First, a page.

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Haley Bennett endears, shocks, and astounds in 'Swallow'

by NoBeige 2 years ago in movie review
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A film that takes the phrase 'hard to stomach' to a whole new level

'Swallow' follows Hunter, a newly pregnant housewife who spends her days playing games on her phone, cleaning, redecorating her very chic first home, and ingesting a series of harmful objects. It's not what you would call a typical daily routine, but it's one which shines a light on an underlying trauma which is only exacerbated by Hunter's increasingly controlling in laws and husband.

The most striking element of 'Swallow' is without a doubt Haley Bennett's performance. She is at once beguiling, earnest and innocent. You cannot help but watch her movements throughout the movie and feel some what enchanted as she almost glides through rooms, her movements graceful without feeling forced. You immediately sympathise with Hunter as she continues to push herself to gain and attain the affection of her new found family. One particularly uncomfortable scene is at a family dinner where Hunter seems to try and engage in conversation but is talked over by her husband, her dejection not even significant enough for anyone else on the table to bat an eye lid.

It is in this same scene where we see Hunter, alienated and isolated, place a whole ice cube in her mouth as she gulps it down. This is the first we see of her compulsion which becomes progressively more fatal throughout the 1 hr and 30 minutes. The acts themselves are both disconcerting and oddly rousing as you wonder whether she will be able to go through with it, and actually survive. It's almost an extreme version of bush tucker trials, except here you aren't nearly as giddy. With each object you cannot help but be concerned about her unborn child, and it begs the question of whether Hunter really even wants this baby, or in fact this life she has made for herself.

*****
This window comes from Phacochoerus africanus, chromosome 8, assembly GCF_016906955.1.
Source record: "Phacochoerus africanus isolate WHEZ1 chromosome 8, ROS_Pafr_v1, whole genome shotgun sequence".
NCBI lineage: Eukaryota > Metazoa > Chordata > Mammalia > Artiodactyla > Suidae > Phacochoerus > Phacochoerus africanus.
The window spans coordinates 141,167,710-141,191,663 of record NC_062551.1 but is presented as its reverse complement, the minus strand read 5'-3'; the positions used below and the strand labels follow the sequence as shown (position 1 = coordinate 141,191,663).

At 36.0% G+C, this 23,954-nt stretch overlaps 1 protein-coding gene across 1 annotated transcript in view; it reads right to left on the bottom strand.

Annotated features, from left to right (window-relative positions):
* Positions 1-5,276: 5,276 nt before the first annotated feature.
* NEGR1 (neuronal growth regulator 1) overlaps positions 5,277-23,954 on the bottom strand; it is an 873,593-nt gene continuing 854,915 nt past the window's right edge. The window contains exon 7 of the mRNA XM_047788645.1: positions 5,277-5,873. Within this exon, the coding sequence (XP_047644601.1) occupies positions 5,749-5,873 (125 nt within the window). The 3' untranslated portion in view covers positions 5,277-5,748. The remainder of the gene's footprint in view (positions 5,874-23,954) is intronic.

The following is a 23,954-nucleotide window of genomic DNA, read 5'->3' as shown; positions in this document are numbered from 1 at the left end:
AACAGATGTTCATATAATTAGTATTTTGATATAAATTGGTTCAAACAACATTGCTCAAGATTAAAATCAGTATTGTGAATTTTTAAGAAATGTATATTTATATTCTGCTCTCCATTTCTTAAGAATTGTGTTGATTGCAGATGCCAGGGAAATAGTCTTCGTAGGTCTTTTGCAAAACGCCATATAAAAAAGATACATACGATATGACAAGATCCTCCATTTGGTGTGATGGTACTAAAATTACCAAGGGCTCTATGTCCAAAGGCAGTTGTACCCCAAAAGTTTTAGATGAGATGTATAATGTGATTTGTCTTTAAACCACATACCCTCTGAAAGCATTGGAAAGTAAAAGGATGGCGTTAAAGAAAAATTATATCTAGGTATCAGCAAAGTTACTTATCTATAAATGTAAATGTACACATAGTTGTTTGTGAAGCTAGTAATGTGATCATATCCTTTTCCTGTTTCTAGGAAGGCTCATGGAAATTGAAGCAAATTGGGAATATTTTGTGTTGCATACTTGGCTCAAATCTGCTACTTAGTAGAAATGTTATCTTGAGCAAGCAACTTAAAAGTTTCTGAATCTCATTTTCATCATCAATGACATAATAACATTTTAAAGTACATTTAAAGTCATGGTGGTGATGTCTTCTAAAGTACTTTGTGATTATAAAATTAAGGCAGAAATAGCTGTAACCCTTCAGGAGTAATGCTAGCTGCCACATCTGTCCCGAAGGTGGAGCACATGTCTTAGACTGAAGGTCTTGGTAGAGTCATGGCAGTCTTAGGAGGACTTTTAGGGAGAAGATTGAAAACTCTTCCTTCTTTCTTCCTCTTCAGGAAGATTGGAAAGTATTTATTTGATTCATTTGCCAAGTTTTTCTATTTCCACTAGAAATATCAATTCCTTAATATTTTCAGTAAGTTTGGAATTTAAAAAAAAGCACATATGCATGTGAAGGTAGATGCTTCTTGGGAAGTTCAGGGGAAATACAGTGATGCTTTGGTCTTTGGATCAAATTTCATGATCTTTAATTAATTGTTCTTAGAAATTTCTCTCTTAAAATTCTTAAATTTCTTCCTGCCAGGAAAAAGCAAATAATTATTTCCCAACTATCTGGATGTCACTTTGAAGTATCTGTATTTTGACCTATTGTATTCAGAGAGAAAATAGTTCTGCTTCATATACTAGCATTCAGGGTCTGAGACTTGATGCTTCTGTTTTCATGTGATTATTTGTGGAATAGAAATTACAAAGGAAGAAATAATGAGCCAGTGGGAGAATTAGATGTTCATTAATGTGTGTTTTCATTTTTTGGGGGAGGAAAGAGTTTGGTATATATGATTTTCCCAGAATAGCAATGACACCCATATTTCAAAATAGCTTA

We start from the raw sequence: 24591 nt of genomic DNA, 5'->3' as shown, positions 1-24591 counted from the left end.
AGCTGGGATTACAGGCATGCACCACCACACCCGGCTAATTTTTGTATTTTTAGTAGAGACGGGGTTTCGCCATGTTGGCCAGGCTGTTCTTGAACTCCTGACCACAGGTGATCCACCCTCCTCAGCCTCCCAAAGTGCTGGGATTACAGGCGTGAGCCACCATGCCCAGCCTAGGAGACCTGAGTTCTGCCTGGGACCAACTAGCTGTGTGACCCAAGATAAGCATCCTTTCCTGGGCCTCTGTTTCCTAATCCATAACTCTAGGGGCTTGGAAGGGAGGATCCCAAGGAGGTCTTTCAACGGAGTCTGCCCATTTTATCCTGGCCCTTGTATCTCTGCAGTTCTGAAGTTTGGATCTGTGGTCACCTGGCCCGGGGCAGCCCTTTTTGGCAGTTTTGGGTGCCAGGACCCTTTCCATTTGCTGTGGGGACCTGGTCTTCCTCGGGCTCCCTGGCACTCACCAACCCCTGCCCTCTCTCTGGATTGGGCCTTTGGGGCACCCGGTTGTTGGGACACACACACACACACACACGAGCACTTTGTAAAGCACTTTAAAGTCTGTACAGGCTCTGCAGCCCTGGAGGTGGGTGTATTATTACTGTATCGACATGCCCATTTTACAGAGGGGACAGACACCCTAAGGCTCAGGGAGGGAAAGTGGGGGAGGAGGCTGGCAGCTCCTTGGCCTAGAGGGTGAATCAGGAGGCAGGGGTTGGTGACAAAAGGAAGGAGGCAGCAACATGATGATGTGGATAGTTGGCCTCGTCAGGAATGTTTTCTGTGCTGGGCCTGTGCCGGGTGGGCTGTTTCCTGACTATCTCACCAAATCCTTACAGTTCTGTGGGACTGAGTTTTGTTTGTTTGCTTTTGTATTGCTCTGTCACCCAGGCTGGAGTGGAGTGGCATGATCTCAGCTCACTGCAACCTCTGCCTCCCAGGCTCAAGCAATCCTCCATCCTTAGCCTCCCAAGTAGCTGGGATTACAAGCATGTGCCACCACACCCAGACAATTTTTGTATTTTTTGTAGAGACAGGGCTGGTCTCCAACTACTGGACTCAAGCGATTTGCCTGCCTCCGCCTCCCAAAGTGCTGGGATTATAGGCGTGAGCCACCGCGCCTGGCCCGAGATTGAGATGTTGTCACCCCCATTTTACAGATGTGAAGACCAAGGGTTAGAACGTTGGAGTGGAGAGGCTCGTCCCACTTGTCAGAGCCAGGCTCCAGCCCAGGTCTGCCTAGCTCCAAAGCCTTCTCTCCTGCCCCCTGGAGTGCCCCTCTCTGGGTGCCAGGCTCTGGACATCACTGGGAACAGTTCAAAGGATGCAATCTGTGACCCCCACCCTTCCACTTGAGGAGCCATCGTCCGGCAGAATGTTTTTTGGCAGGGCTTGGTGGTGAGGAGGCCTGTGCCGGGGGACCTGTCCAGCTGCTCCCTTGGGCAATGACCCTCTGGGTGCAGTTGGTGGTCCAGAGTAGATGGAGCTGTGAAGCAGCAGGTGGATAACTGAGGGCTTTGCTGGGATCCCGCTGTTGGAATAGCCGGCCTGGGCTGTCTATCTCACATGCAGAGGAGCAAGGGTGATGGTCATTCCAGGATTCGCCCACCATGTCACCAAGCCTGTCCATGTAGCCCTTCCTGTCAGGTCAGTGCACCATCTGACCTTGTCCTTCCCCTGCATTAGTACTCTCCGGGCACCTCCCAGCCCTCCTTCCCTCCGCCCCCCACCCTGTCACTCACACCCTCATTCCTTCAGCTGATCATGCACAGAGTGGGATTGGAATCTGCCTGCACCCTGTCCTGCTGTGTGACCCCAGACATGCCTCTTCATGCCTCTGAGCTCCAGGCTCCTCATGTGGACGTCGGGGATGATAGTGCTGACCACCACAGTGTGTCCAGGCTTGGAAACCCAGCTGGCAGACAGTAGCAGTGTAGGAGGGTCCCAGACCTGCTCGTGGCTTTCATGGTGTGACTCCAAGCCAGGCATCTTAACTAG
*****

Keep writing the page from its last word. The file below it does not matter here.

Hunter seems simultaneously overly grateful for her circumstances, and jarringly unhappy. The camerawork beautifully showcases her innermost feelings with well-timed single shots of Bennett's expressions in response to her family's callousness and indifference. Her face abruptly contorts into a smile each time one of the characters bother to notice her. It is clear she is trying to play a part, one she has not rehearsed or studied for, and nevertheless deeply wants. However, her condition signals otherwise, and it is this unravelling which ultimately initiates Hunter's transformation and need for closure.

The aspect I found most interesting about 'Swallow' was its unique approach to the horror genre. Its most obvious source of fright is the gory nature of Hunter's swallowing sharp objects. However, you beocme gradually more aware of the sinister undertones surrounding her husband and his family. On the surface they are your quintessential 1%ers, almost caricatures really, but their over involvement in their son's life, and by extension, Hunter's evokes a familiar fear; the fear of being surrounded, trapped by people who do not have your best interests at heart.

Okay, it isn't the run of the mill fear that we are used to when it comes to horror e.g. gushing blood, psychotic serial killers, the undead etc. Nevertheless, in the new age of isolation and narcissim, more and more people are seeking connection. However, seeking connection, family, friends, can be a risky endeavour, one that could lead to you down a less than ideal path. Yes, Hunter has a recognised psychological disorder formerly known as pica, but the greater fear here is not her struggle with mental health, but her being trapped in a loveless life. Isn't that something we all fear, deep down?

'Swallow' is above all a showcasing of Bennett's talent as an actress. On the surface she looks like a cross between Cate Blanchett and Jennifer Lawrence, and thankfully the similarities do not end with looks. Her performance here is electric and as a viewer you are left wondering why you have not seen her in more leading roles. The film itself does well to harness Bennett's prowess, but she indeed carries it, as opposed to it being the other way around. The performances of her co-stars leave a lot to be desired, often they seem to be parodies of themselves. The soundtrack is brilliant, creating welcome tonal shifts which flip the film from being your run of the mill drama, to a thriller, and at times a comedy. But, on the whole the style of the film outshone the story telling itself, which is a shame because the positives in this film are plentiful, and it is a fine directorial debut from Mirabella-Davis.

Despite some shortcomings i'd urge others to watch 'Swallow', even if it is just for the leading lady. I would especially reccomend others to watch it if they too enjoyed stylisied horrors such as Ducournau's 'Raw' or Michel Grau's 'We are what we are'.

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